Inflammation and infection of paranasal sinuses can often affect more than one sinus, but the maxillary sinus is most frequently involved. Facial pain, fever, and rhinorrhea are some of the main clinical features. The diagnosis could necessitate an extensive clinical, imaging and microbiological workup.
Sinusitis is considered to be one of the most frequently encountered ear, nose, and throat (ENT) infections in medical practice and the maxillary sinus is identified as the predominant site where this infection occurs   . Based on symptoms duration, maxillary sinusitis can be divided into acute, when inflammation of the mucosal lining of the maxillary sinus lasts less than 30 days, or chronic (> 3 months)  . The pathogenesis and appearance of symptoms almost exclusively involve a preceding milder infection of the upper respiratory tract, primarily by viral pathogens (such as rhinoviruses, as well as influenza and parainfluenza viruses)  . A number of studies, however, have confirmed that odontogenic infections are an important cause of maxillary sinusitis, accounting for up to 30-40% of cases   . In addition to viruses, various bacteria may be responsible for sinusitis. However, respiratory infection-induced sinusitis has a different spectrum of bacteria (Haemophilus influenzae, Streptococcus pneumoniae, Moraxella catarrhalis, or Staphylococcal species) than sinusitis stemming from an odontogenic infection, which is caused by Bacteroides spp., Proteus spp., and coliform bacilli, but also streptococci   . Principal manifestations of maxillary sinusitis are a facial pain, mainly in the cheekbones, rhinorrhea, and nasal congestion   . Additional signs and symptoms are a foul breath, a postnasal drip, and toothache, which is not a definite indicator of an odontogenic source  .
Entire Body System
Common causes of fever in tetraplegia include urinary tract infection, respiratory complications, bacteremia, impaired autoregulation, deep vein thrombosis, osteomyelitis, drug fever, and intra-abdominal abscess. [ncbi.nlm.nih.gov]
Hay fever and other allergies. Risks The main risk factors include: Infection. Decreased sense of smell. Mucocele. Infection of the surrounding structures. Infections due to mucous obstruction. Osteomyelitis. [medanta.org]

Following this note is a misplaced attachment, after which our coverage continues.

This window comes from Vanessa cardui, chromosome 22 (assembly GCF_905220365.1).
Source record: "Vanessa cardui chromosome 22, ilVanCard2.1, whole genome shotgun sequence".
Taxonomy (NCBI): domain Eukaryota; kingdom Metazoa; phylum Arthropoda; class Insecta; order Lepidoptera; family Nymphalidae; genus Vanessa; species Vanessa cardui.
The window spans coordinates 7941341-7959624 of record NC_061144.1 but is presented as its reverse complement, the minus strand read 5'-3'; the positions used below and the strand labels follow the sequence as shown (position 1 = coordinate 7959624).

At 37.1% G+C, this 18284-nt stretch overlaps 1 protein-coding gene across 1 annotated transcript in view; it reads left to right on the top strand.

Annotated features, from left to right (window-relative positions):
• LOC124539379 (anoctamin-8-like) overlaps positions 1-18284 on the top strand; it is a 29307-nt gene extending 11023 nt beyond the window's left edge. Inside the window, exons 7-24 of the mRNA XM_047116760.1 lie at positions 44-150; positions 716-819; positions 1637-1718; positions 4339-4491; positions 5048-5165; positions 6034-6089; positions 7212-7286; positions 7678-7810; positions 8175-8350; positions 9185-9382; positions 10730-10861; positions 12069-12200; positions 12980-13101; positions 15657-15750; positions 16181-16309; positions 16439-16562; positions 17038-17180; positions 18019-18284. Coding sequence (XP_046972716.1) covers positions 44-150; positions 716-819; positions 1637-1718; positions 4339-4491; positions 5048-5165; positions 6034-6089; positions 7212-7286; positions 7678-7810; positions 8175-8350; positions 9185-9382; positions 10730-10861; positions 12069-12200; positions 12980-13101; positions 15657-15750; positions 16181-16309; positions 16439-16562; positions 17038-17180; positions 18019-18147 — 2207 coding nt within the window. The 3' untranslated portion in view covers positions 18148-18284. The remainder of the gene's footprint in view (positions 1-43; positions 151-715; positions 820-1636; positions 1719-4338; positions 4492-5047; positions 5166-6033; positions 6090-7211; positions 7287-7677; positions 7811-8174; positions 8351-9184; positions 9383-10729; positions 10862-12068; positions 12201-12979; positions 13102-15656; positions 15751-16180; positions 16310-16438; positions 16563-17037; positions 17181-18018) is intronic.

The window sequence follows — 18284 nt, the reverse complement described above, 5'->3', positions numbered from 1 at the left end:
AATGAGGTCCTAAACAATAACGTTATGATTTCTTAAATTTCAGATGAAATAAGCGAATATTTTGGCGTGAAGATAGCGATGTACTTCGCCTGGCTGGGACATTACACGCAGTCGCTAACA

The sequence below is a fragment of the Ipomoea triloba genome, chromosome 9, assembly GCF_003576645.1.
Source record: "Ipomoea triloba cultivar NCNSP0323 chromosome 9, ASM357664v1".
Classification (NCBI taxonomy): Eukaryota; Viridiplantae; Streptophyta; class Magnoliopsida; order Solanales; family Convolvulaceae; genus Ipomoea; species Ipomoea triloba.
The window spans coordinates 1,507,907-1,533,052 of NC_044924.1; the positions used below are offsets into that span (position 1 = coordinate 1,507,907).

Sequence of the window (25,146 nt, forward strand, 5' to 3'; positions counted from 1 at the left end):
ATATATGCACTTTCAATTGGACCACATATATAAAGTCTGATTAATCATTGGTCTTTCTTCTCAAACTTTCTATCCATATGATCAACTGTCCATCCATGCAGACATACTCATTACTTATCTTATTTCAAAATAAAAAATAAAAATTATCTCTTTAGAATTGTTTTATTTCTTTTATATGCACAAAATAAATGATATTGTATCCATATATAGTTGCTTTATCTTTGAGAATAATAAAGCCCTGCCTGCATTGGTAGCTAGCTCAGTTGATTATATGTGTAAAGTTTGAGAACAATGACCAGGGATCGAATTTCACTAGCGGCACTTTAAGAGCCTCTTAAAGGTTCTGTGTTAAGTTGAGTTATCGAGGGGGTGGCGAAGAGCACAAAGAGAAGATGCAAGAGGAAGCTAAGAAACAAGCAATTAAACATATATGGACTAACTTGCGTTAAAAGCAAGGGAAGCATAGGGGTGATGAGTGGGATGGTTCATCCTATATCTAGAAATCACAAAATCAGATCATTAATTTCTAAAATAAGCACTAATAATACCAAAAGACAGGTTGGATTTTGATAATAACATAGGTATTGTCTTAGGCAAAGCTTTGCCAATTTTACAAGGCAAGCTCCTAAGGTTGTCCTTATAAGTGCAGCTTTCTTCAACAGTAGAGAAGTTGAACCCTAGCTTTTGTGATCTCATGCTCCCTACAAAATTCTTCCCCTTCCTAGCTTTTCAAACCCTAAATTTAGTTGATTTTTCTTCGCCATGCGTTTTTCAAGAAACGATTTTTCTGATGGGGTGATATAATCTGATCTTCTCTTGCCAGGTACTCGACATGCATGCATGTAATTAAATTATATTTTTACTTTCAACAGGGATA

In case of fever, prescription of antibiotics is recommended only selectively. (b) Subacute maxillary sinusitis. [fulspecialista.hu]
Symptoms of sinusitis can include fever, weakness, fatigue, cough, and congestion. There may also be mucus drainage in the back of the throat, called postnasal drip. [icdlist.com]
Cough, nasal discharge, and fetid breath were the most common signs, but fever was present inconsistently. Facial pain or swelling and headache were prominent symptoms in older children. [nejm.org]
- Low Fever
Childhood chronic maxillary sinusitis is most frequent between the ages of 7 and 12 and is often responsible for secondary illnesses (bronchitis and pneumonia, developmental anomalies, low fever of unclear origin, and diseases of the stomach, intestines [fulspecialista.hu]
- Fever of Unknown Origin
We report 2 acute tetraplegic patients who presented with fever of unknown origin. After extensive work-up, they were diagnosed with occult maxillary sinusitis. [ncbi.nlm.nih.gov]
- Nasal Congestion
Patients with tetraplegia, especially in the acute phase of spinal cord injury, often undergo nasotracheal intubation or nasogastric tube placement, which may result in mucosal irritation and nasal congestion. [ncbi.nlm.nih.gov]
The common symptoms are facial pain or pressure, nasal congestion or discharge and reduced ability to smell. The pain is localized to blocked sinus. Other symptoms generally include: Headache. Bad breath. Fatigue. Cough. [medanta.org]
In the current patient, retained gutta-percha in the maxillary sinus resulted in chronic inflammation and a persistent sinusitis-type picture with nasal congestion, pain and drainage. [f1000research.com]
Principal manifestations of maxillary sinusitis are a facial pain, mainly in the cheekbones, rhinorrhea, and nasal congestion. [symptoma.com]
Symptoms include sinus pain, pressure, nasal congestion, and drainage of fluids. Surgery is needed to open the affected sinus and remove the fungal debris. [msdmanuals.com]
Jaw & Teeth
Face, Head & Neck